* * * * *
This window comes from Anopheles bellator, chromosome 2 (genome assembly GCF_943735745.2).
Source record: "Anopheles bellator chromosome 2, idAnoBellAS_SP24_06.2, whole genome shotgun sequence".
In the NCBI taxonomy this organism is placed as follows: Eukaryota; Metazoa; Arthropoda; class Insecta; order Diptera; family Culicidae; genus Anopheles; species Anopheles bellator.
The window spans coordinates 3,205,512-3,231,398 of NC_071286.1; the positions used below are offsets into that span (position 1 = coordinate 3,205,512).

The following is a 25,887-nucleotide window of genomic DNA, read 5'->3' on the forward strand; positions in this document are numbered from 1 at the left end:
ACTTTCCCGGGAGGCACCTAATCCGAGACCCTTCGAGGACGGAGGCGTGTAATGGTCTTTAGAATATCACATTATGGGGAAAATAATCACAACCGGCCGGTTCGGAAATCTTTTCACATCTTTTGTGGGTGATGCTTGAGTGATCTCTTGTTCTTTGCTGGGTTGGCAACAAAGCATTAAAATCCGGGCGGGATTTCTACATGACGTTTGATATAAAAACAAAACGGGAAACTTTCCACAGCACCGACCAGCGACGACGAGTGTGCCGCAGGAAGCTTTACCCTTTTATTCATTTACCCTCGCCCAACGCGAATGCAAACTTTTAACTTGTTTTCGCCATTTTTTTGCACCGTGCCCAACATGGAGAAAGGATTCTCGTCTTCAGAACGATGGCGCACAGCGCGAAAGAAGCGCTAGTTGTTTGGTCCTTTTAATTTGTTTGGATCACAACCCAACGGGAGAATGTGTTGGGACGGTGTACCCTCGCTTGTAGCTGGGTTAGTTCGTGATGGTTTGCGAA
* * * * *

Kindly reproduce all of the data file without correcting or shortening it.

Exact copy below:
This window comes from Anopheles bellator, chromosome 2 (genome assembly GCF_943735745.2).
Source record: "Anopheles bellator chromosome 2, idAnoBellAS_SP24_06.2, whole genome shotgun sequence".
In the NCBI taxonomy this organism is placed as follows: Eukaryota; Metazoa; Arthropoda; class Insecta; order Diptera; family Culicidae; genus Anopheles; species Anopheles bellator.
The window spans coordinates 3,205,512-3,231,398 of NC_071286.1; the positions used below are offsets into that span (position 1 = coordinate 3,205,512).

The following is a 25,887-nucleotide window of genomic DNA, read 5'->3' on the forward strand; positions in this document are numbered from 1 at the left end:
ACTTTCCCGGGAGGCACCTAATCCGAGACCCTTCGAGGACGGAGGCGTGTAATGGTCTTTAGAATATCACATTATGGGGAAAATAATCACAACCGGCCGGTTCGGAAATCTTTTCACATCTTTTGTGGGTGATGCTTGAGTGATCTCTTGTTCTTTGCTGGGTTGGCAACAAAGCATTAAAATCCGGGCGGGATTTCTACATGACGTTTGATATAAAAACAAAACGGGAAACTTTCCACAGCACCGACCAGCGACGACGAGTGTGCCGCAGGAAGCTTTACCCTTTTATTCATTTACCCTCGCCCAACGCGAATGCAAACTTTTAACTTGTTTTCGCCATTTTTTTGCACCGTGCCCAACATGGAGAAAGGATTCTCGTCTTCAGAACGATGGCGCACAGCGCGAAAGAAGCGCTAGTTGTTTGGTCCTTTTAATTTGTTTGGATCACAACCCAACGGGAGAATGTGTTGGGACGGTGTACCCTCGCTTGTAGCTGGGTTAGTTCGTGATGGTTTGCGAA